DHA in the skin likely plays a big role in creating these charges. Transient increases in serum DHA after eating it will likely make its way to the skin, so eating seafood after a sunburn is a good idea.

    ----

    The actin and integrin network also likely has the ability to scatter light, meaning that incoming green light say, can be scattered within the matrix. This scattering is likely inelastic, meaning that the light goes through energy transfer during the process. This means that light photons interacting with each other to either increase or decrease in energy.

    Conveniently, EZ water absorbs well in the IR and UV spectrum, which is just at the 2 ends of the sunlight spectrum. In other words, random inelastic scattering will tend to push particles lower or higher in enregy until it reaches the IR or UV band, by which time it will be absorbed (by water or 7-dehydrocholesterol) instead of being scattered further.

    I am not sure how significant an effect this is in human skin. It is very significant in preventing over-heating in plant leaves. o_O

    ----

    I also asked a question about skin blushing a year ago -- http://forum.jackkruse.com/index.php?threads/sun-exposure-and-skin-blushing.10569/

    Quote from @Josh (Paleo Osteo) -- http://forum.jackkruse.com/index.ph...s-over-exposure-to-the-sun.11796/#post-142231

    ....
     
    Danny, rlee314, Shijin13 and 2 others like this.
  3. i think what i said there is true from observation, also because fat people tend to burn faster than their thinner counterparts, and my observations tell me the worse state a system is in the more or faster it burns. most poor redox states observed appear to be due to blue light toxicity either directly in the eye or via carbohydrate electrons...
     
  4. jack has spoken of using DHEA creams when burned, which tells me that the better the redox (evidenced in your DHEA-S level) the less one should worry about burn and apoptosis following...i have hardly burned at all the last few years apart from on my scalp which would, in most others, likely be covered in hair. i suspect the difference in skin type has something to do with that.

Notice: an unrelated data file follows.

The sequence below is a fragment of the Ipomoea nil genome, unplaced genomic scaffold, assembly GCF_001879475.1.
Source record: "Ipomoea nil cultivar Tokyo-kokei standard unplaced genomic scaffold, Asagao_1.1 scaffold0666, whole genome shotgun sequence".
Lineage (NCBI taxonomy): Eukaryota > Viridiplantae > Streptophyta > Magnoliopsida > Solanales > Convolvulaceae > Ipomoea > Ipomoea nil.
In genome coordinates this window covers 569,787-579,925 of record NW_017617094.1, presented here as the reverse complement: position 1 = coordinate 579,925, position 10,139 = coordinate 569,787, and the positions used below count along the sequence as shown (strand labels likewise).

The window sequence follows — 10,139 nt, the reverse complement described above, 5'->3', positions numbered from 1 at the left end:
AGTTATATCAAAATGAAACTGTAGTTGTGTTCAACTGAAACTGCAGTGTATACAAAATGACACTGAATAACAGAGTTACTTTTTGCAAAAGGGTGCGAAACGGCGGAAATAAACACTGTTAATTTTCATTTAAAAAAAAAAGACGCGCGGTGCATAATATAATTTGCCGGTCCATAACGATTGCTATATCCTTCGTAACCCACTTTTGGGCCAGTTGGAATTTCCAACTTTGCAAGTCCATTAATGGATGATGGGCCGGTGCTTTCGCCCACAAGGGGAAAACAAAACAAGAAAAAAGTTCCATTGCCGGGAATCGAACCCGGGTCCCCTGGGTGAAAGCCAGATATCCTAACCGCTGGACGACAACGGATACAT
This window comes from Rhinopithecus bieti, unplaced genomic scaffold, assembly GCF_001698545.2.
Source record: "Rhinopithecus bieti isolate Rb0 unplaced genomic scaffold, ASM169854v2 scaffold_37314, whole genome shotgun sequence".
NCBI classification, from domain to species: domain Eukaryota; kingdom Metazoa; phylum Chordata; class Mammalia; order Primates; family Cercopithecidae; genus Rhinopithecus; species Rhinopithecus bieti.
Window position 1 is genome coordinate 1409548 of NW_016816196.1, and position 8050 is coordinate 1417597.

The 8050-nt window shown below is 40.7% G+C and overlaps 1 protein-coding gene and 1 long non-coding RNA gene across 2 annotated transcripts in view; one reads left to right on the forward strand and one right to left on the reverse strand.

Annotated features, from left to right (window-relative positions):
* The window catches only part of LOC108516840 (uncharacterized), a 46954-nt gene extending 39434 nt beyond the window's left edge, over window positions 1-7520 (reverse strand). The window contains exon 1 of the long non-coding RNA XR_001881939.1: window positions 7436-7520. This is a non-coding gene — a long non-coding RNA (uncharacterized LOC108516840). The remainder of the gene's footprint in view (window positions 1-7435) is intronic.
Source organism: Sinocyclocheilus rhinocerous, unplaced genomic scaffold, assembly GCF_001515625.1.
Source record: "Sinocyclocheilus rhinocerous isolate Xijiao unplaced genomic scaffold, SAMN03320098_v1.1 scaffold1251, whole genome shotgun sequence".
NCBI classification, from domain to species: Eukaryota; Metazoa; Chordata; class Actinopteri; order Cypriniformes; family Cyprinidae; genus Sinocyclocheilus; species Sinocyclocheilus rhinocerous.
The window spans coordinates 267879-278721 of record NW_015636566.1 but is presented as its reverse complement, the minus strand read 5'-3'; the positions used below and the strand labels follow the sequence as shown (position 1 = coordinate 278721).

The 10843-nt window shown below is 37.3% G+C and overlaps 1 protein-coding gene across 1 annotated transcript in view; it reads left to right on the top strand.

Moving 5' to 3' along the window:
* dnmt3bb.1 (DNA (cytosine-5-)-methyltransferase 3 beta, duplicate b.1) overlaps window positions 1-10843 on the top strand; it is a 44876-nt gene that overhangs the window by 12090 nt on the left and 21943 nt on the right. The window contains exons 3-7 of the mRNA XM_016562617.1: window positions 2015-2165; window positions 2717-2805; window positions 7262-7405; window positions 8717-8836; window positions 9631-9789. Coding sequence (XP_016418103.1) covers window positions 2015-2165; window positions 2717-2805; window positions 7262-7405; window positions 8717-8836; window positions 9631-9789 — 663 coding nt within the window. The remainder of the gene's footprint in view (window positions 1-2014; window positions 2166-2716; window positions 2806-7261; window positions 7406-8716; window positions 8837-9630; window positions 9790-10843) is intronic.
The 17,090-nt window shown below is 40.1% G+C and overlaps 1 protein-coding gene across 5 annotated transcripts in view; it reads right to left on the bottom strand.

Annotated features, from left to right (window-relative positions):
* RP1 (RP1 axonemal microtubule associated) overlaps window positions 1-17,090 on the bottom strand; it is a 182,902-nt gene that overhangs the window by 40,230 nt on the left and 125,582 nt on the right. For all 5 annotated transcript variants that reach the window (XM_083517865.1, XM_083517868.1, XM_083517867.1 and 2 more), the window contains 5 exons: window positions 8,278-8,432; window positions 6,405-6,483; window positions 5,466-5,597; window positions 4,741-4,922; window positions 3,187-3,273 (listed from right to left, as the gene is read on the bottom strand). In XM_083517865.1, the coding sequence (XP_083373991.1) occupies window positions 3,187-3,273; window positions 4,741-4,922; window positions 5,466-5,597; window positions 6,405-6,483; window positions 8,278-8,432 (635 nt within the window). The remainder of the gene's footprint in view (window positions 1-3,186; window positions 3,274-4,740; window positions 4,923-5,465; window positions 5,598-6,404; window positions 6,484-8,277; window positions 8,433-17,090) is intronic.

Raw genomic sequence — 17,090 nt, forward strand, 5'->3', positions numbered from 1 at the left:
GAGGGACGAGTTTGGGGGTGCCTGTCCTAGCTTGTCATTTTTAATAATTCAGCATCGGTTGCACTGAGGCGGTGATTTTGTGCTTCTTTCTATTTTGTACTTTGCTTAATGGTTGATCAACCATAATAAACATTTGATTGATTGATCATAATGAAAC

rlee314 and Danny like this.
  5. Inger

    Inger Silver

    I do not worry at all about sunburns anymore.. and I am ash blonde (my hair is darker in winter and blonder in summer... blue eyes)

    I never use sunscreen ever. I can be for hours in the sun in summer and do not burn. But if I feel like my skin has got enough sun I put on clothes or go into the shade. You will feel when you have got enough for sure :)

    I have a few spots on my body that have no pigmentation whatsoever (I have them as long as I can remember and those always burned as I was a kid :confused:), one is even as big as my palm... but even those spots barely burn, how weird is that! I can tan them for hours, no problem.....
    I do watch out and cover them if I spend the whole day in the sun tho
    I sometimes use coconut oil and clay mix for sunscreen on those spots... works wonderfully :)